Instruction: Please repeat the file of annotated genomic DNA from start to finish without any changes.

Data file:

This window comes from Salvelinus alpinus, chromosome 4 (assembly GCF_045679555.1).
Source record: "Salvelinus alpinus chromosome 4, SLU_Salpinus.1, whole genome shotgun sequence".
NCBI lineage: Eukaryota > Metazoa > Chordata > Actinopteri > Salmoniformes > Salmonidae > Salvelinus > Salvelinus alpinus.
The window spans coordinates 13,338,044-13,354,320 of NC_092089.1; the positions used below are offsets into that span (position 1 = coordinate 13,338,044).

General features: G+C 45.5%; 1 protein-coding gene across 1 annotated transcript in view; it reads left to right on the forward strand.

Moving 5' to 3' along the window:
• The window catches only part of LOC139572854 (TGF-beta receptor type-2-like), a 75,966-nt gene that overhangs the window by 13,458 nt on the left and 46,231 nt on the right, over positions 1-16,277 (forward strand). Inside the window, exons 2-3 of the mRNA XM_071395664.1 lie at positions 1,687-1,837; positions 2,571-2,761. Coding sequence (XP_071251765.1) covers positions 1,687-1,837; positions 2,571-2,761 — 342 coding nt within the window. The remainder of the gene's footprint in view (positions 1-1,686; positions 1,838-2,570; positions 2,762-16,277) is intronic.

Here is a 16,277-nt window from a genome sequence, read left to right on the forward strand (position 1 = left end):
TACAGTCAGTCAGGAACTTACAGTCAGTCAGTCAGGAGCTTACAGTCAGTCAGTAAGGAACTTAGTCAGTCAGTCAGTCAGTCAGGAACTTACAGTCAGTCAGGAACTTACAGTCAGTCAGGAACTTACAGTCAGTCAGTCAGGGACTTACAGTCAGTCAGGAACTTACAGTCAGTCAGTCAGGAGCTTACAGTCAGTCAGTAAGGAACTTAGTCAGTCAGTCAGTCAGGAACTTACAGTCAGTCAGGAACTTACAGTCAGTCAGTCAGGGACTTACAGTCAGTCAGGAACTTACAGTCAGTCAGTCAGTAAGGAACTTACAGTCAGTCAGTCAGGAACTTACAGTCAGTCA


This window comes from Salvelinus alpinus, chromosome 4 (assembly GCF_045679555.1).
Source record: "Salvelinus alpinus chromosome 4, SLU_Salpinus.1, whole genome shotgun sequence".
NCBI lineage: Eukaryota > Metazoa > Chordata > Actinopteri > Salmoniformes > Salmonidae > Salvelinus > Salvelinus alpinus.
The window spans coordinates 13,338,044-13,354,320 of NC_092089.1; the positions used below are offsets into that span (position 1 = coordinate 13,338,044).

General features: G+C 45.5%; 1 protein-coding gene across 1 annotated transcript in view; it reads left to right on the forward strand.

Moving 5' to 3' along the window:
• The window catches only part of LOC139572854 (TGF-beta receptor type-2-like), a 75,966-nt gene that overhangs the window by 13,458 nt on the left and 46,231 nt on the right, over positions 1-16,277 (forward strand). Inside the window, exons 2-3 of the mRNA XM_071395664.1 lie at positions 1,687-1,837; positions 2,571-2,761. Coding sequence (XP_071251765.1) covers positions 1,687-1,837; positions 2,571-2,761 — 342 coding nt within the window. The remainder of the gene's footprint in view (positions 1-1,686; positions 1,838-2,570; positions 2,762-16,277) is intronic.

Here is a 16,277-nt window from a genome sequence, read left to right on the forward strand (position 1 = left end):
TACAGTCAGTCAGGAACTTACAGTCAGTCAGTCAGGAGCTTACAGTCAGTCAGTAAGGAACTTAGTCAGTCAGTCAGTCAGTCAGGAACTTACAGTCAGTCAGGAACTTACAGTCAGTCAGGAACTTACAGTCAGTCAGTCAGGGACTTACAGTCAGTCAGGAACTTACAGTCAGTCAGTCAGGAGCTTACAGTCAGTCAGTAAGGAACTTAGTCAGTCAGTCAGTCAGGAACTTACAGTCAGTCAGGAACTTACAGTCAGTCAGTCAGGGACTTACAGTCAGTCAGGAACTTACAGTCAGTCAGTCAGTAAGGAACTTACAGTCAGTCAGTCAGGAACTTACAGTCAGTCA